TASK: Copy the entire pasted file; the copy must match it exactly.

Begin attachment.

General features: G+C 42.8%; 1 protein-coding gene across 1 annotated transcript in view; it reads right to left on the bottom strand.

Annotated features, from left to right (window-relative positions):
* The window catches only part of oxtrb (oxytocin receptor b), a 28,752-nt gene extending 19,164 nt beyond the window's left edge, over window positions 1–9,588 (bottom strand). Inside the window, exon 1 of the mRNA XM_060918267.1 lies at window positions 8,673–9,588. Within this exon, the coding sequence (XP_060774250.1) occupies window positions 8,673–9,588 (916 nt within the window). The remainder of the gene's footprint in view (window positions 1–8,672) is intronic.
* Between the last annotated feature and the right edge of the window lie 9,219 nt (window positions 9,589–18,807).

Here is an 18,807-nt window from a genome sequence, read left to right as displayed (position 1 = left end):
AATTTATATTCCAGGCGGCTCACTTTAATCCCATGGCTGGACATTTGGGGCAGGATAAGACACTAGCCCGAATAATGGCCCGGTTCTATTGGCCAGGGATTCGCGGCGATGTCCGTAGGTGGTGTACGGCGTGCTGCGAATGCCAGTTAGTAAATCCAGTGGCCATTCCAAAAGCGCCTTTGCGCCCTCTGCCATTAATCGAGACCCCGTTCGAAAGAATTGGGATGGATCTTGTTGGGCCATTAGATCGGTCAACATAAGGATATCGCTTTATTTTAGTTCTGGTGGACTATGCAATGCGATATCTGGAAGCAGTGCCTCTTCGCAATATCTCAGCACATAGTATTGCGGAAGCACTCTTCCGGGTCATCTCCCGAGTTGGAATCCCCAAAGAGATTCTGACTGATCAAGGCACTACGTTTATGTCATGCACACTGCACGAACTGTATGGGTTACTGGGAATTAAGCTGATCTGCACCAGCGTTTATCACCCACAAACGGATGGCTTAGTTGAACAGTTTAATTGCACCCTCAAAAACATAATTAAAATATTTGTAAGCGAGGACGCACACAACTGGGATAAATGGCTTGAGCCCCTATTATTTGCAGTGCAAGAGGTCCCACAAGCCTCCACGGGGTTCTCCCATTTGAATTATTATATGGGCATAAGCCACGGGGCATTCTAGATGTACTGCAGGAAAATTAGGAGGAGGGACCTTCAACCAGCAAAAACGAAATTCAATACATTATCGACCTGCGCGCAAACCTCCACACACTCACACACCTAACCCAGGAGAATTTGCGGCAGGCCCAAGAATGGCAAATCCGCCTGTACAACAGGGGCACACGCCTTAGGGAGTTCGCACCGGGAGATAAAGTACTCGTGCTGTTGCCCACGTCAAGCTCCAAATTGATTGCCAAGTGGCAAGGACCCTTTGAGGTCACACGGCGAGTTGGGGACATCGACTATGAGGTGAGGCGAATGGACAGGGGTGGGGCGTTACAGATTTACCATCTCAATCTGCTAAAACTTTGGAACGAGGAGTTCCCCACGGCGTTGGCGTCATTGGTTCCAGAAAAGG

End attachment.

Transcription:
General features: G+C 42.8%; 1 protein-coding gene across 1 annotated transcript in view; it reads right to left on the bottom strand.

Annotated features, from left to right (window-relative positions):
* The window catches only part of oxtrb (oxytocin receptor b), a 28,752-nt gene extending 19,164 nt beyond the window's left edge, over window positions 1–9,588 (bottom strand). Inside the window, exon 1 of the mRNA XM_060918267.1 lies at window positions 8,673–9,588. Within this exon, the coding sequence (XP_060774250.1) occupies window positions 8,673–9,588 (916 nt within the window). The remainder of the gene's footprint in view (window positions 1–8,672) is intronic.
* Between the last annotated feature and the right edge of the window lie 9,219 nt (window positions 9,589–18,807).

Here is an 18,807-nt window from a genome sequence, read left to right as displayed (position 1 = left end):
AATTTATATTCCAGGCGGCTCACTTTAATCCCATGGCTGGACATTTGGGGCAGGATAAGACACTAGCCCGAATAATGGCCCGGTTCTATTGGCCAGGGATTCGCGGCGATGTCCGTAGGTGGTGTACGGCGTGCTGCGAATGCCAGTTAGTAAATCCAGTGGCCATTCCAAAAGCGCCTTTGCGCCCTCTGCCATTAATCGAGACCCCGTTCGAAAGAATTGGGATGGATCTTGTTGGGCCATTAGATCGGTCAACATAAGGATATCGCTTTATTTTAGTTCTGGTGGACTATGCAATGCGATATCTGGAAGCAGTGCCTCTTCGCAATATCTCAGCACATAGTATTGCGGAAGCACTCTTCCGGGTCATCTCCCGAGTTGGAATCCCCAAAGAGATTCTGACTGATCAAGGCACTACGTTTATGTCATGCACACTGCACGAACTGTATGGGTTACTGGGAATTAAGCTGATCTGCACCAGCGTTTATCACCCACAAACGGATGGCTTAGTTGAACAGTTTAATTGCACCCTCAAAAACATAATTAAAATATTTGTAAGCGAGGACGCACACAACTGGGATAAATGGCTTGAGCCCCTATTATTTGCAGTGCAAGAGGTCCCACAAGCCTCCACGGGGTTCTCCCATTTGAATTATTATATGGGCATAAGCCACGGGGCATTCTAGATGTACTGCAGGAAAATTAGGAGGAGGGACCTTCAACCAGCAAAAACGAAATTCAATACATTATCGACCTGCGCGCAAACCTCCACACACTCACACACCTAACCCAGGAGAATTTGCGGCAGGCCCAAGAATGGCAAATCCGCCTGTACAACAGGGGCACACGCCTTAGGGAGTTCGCACCGGGAGATAAAGTACTCGTGCTGTTGCCCACGTCAAGCTCCAAATTGATTGCCAAGTGGCAAGGACCCTTTGAGGTCACACGGCGAGTTGGGGACATCGACTATGAGGTGAGGCGAATGGACAGGGGTGGGGCGTTACAGATTTACCATCTCAATCTGCTAAAACTTTGGAACGAGGAGTTCCCCACGGCGTTGGCGTCATTGGTTCCAGAAAAGG